Our mission is to help leaders leverage digital to optimize / transform the experience they deliver to customers, prospects and employees. To do this, we work directly with the buy-side to help them establish roadmaps and then to select the right technologies and services partners to get them there. We also offer executive councils and retainers, but most of our research and thought leadership follows the freemium model. On the sell-side, we work with both technology vendors and service providers in fairly typical ways — advisories, thought leadership, partner programs, speaking engagements, inquiries, workshops, etc. We also find ourselves working with private equity firms a fair amount, advising them through their due diligence, inorganic growth and exit strategies.

6. What is your research methodology?
We spend a lot of time on both primary and secondary research. Our new VOCalis program (C-Sat service about the service providers) has us talking to hundreds of buy-siders about their experiences with agencies and SI’s. We’re proud to have more data and insights on this space than anyone, bar none, and we’ll be putting it to great use in 2016 and beyond.

7. Any favourite AR professional you’d like to mention? Any why?
There are so many I like, but to name a few, Beth Torrie (Sitecore), Paige Pace (Adobe), and Brielle Nikaido (Salesforce) are standouts. Also Cassandra Allen (Razorfish), Teri Green (PwC), and Manoj Kumar (HCL). Finally, John Taschek at Salesforce, Darren Guarnaccia at Sitecore, and Kevin Cochrane at Jahia aren’t AR professionals, but their approaches to working with analysts are probably the best out there.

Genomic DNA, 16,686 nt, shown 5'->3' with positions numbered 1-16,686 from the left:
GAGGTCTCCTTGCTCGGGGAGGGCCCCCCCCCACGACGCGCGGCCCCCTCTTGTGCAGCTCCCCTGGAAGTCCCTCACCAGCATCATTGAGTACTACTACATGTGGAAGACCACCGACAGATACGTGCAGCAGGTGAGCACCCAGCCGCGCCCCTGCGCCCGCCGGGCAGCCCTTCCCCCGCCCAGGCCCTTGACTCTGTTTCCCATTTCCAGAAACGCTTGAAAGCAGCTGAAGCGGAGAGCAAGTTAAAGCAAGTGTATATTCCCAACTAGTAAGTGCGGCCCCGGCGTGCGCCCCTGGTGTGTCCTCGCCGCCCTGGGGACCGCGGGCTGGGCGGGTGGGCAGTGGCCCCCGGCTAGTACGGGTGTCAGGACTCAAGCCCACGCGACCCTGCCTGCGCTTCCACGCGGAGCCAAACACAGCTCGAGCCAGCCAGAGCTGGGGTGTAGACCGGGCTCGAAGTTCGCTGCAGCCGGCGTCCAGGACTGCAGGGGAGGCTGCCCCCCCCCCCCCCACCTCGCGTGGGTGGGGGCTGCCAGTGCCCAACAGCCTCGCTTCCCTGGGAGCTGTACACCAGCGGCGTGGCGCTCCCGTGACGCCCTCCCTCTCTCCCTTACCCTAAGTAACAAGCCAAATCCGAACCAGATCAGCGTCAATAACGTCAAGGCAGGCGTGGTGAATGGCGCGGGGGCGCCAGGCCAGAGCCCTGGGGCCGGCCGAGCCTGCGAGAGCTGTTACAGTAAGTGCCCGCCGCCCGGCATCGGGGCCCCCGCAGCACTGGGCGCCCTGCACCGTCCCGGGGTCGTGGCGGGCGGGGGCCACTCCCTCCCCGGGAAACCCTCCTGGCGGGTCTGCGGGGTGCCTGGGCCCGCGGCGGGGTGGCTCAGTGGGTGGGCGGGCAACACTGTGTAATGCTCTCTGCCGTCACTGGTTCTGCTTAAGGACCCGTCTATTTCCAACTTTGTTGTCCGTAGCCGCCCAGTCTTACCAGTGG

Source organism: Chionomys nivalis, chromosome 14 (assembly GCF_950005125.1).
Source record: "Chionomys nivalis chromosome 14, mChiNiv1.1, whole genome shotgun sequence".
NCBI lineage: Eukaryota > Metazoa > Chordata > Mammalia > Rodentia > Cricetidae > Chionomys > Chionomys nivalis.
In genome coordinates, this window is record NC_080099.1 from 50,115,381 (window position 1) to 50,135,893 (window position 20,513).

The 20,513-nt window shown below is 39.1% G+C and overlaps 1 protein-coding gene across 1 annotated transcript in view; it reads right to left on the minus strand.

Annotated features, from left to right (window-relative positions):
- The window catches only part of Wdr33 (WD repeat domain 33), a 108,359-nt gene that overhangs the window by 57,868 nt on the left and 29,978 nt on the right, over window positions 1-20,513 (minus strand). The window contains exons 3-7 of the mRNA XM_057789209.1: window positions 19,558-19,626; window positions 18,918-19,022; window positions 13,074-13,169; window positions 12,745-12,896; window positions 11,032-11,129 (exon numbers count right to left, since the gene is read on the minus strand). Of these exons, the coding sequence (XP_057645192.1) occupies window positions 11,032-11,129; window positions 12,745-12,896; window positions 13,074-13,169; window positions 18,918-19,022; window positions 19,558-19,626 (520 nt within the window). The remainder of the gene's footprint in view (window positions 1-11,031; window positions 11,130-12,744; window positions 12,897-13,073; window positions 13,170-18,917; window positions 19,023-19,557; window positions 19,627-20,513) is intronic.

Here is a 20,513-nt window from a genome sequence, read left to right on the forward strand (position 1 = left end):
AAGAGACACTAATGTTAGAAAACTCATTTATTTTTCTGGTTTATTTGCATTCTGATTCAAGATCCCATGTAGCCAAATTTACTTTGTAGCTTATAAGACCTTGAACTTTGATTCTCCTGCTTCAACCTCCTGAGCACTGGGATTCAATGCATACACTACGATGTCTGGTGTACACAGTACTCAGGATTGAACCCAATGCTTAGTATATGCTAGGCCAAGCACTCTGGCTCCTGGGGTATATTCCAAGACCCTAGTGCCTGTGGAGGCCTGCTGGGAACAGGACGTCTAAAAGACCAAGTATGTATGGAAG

8. Tell us about one good AR practice you’ve experienced or one good AR event you’ve atttended.
I think Salesforce’s annual Analyst Summit is the best event I’ve attended. It’s 100% focused on the analysts, includes a good mix of roundtable interactions between execs and analysts (where Salesforce gets to ask *us* the questions — smart!), good 1:1 opportunities, and great food / location. It’s a smart event on their part, although having it the first week of the New Year makes me pity their AR team who must lose their holidays to planning. 🙁

9. Is there another analyst whose work you rate highly?
There are a lot, actually. I think my own colleague, Tim Walters, writes better than anyone in the industry. I’ve always appreciated Stephen Powers and the work he’s done at Forrester, although he may not think so because I’ve disagreed loudly at times (but I’ve praised him even more). I’m jealous of Ray Wang’s drive and the way he seems to extend his days to 30 hours apiece. I also appreciate his counsel and friendship — he’s constantly disrupting the norm. And finally, I’d say I enjoy reading Esteban Kolsky because of his relentless willingness to speak the truth according to himself. He’s true to his thoughts and belief system — sometimes they’re raw, but it’s an honorable quality nonetheless and enjoyable to read from afar.

10. Any hobbies or favourite restaurant / food that you’d like to share? I love to coach. I travel a lot, so I become super-dad on the weekend to my three kids. Right now I’m coaching four soccer teams, and once spring starts, I’ll be adding two baseball teams into the mix!

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1 thought on “Around Scott Liewehr from Digital Clarity Group in 10 questions”

  1. Pingback: [GUEST POST] Debunking Five Analyst Relations Myths | Institute of Industry Analyst Relations (IIAR)